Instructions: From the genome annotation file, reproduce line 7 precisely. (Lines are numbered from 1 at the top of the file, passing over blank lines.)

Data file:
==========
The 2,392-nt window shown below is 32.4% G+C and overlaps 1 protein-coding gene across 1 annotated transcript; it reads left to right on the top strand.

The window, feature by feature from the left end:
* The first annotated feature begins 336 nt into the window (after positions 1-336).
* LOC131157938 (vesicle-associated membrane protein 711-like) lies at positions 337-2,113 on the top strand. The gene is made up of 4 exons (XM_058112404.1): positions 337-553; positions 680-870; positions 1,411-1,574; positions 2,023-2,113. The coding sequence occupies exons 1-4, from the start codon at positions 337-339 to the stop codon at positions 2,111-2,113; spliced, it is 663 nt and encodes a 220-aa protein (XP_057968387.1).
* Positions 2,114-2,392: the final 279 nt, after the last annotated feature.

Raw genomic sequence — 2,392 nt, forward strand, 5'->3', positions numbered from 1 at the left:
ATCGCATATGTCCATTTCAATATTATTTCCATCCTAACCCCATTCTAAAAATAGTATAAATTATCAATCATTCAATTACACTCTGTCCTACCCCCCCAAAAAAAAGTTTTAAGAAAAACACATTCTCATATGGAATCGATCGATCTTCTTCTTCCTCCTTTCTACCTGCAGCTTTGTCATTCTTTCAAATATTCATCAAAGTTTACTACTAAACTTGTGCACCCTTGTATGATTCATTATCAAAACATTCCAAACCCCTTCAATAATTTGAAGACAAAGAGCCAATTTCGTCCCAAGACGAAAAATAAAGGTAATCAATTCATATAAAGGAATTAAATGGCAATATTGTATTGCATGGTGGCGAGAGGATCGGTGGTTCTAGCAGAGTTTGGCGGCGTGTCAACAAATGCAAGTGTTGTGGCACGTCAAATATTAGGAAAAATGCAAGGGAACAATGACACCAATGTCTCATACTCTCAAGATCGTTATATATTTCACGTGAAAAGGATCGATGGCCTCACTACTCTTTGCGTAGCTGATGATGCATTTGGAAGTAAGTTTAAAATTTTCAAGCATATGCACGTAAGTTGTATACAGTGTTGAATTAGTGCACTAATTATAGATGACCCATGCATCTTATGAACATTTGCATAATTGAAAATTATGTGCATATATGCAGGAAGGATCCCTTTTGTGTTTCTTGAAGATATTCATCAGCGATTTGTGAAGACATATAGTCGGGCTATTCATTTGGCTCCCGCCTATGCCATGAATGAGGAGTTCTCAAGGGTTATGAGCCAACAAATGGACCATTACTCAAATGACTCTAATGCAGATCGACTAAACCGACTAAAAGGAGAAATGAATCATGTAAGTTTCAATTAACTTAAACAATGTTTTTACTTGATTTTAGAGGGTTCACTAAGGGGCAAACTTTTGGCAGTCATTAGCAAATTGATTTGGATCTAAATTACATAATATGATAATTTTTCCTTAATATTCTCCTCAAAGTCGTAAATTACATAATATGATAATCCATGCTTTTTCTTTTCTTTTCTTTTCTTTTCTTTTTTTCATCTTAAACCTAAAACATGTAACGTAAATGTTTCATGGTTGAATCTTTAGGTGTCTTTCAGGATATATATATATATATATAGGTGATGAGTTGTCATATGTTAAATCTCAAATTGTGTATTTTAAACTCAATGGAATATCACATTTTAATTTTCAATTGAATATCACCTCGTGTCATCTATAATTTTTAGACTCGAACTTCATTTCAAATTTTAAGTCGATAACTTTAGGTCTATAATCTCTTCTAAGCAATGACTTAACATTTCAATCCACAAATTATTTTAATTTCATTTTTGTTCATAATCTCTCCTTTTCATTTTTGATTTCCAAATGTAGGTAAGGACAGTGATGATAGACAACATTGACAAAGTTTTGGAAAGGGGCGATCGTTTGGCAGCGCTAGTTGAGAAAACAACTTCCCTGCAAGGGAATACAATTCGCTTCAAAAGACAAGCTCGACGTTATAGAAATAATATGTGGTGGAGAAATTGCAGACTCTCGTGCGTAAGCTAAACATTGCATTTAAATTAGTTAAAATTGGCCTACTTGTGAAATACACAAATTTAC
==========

ATCGCATATGTCCATTTCAATATTATTTCCATCCTAACCCCATTCTAAAAATAGTATAAATTATCAATCATTCAATTACACTCTGTCCTACCCCCCCAAAAAAAAGTTTTAAGAAAAACACATTCTCATATGGAATCGATCGATCTTCTTCTTCCTCCTTTCTACCTGCAGCTTTGTCATTCTTTCAAATATTCATCAAAGTTTACTACTAAACTTGTGCACCCTTGTATGATTCATTATCAAAACATTCCAAACCCCTTCAATAATTTGAAGACAAAGAGCCAATTTCGTCCCAAGACGAAAAATAAAGGTAATCAATTCATATAAAGGAATTAAATGGCAATATTGTATTGCATGGTGGCGAGAGGATCGGTGGTTCTAGCAGAGTTTGGCGGCGTGTCAACAAATGCAAGTGTTGTGGCACGTCAAATATTAGGAAAAATGCAAGGGAACAATGACACCAATGTCTCATACTCTCAAGATCGTTATATATTTCACGTGAAAAGGATCGATGGCCTCACTACTCTTTGCGTAGCTGATGATGCATTTGGAAGTAAGTTTAAAATTTTCAAGCATATGCACGTAAGTTGTATACAGTGTTGAATTAGTGCACTAATTATAGATGACCCATGCATCTTATGAACATTTGCATAATTGAAAATTATGTGCATATATGCAGGAAGGATCCCTTTTGTGTTTCTTGAAGATATTCATCAGCGATTTGTGAAGACATATAGTCGGGCTATTCATTTGGCTCCCGCCTATGCCATGAATGAGGAGTTCTCAAGGGTTATGAGCCAACAAATGGACCATTACTCAAATGACTCTAATGCAGATCGACTAAACCGACTAAAAGGAGAAATGAATCATGTAAGTTTCAATTAACTTAAACAATGTTTTTACTTGATTTTAGAGGGTTCACTAAGGGGCAAACTTTTGGCAGTCATTAGCAAATTGATTTGGATCTAAATTACATAATATGATAATTTTTCCTTAATATTCTCCTCAAAGTCGTAAATTACATAATATGATAATCCATGCTTTTTCTTTTCTTTTCTTTTCTTTTCTTTTTTTCATCTTAAACCTAAAACATGTAACGTAAATGTTTCATGGTTGAATCTTTAGGTGTCTTTCAGGATATATATATATATATATAGGTGATGAGTTGTCATATGTTAAATCTCAAATTGTGTATTTTAAACTCAATGGAATATCACATTTTAATTTTCAATTGAATATCACCTCGTGTCATCTATAATTTTTAGACTCGAACTTCATTTCAAATTTTAAGTCGATAACTTTAGGTCTATAATCTCTTCTAAGCAATGACTTAACATTTCAATCCACAAATTATTTTAATTTCATTTTTGTTCATAATCTCTCCTTTTCATTTTTGATTTCCAAATGTAGGTAAGGACAGTGATGATAGACAACATTGACAAAGTTTTGGAAAGGGGCGATCGTTTGGCAGCGCTAGTTGAGAAAACAACTTCCCTGCAAGGGAATACAATTCGCTTCAAAAGACAAGCTCGACGTTATAGAAATAATATGTGGTGGAGAAATTGCAGACTCTCGTGCGTAAGCTAAACATTGCATTTAAATTAGTTAAAATTGGCCTACTTGTGAAATACACAAATTTAC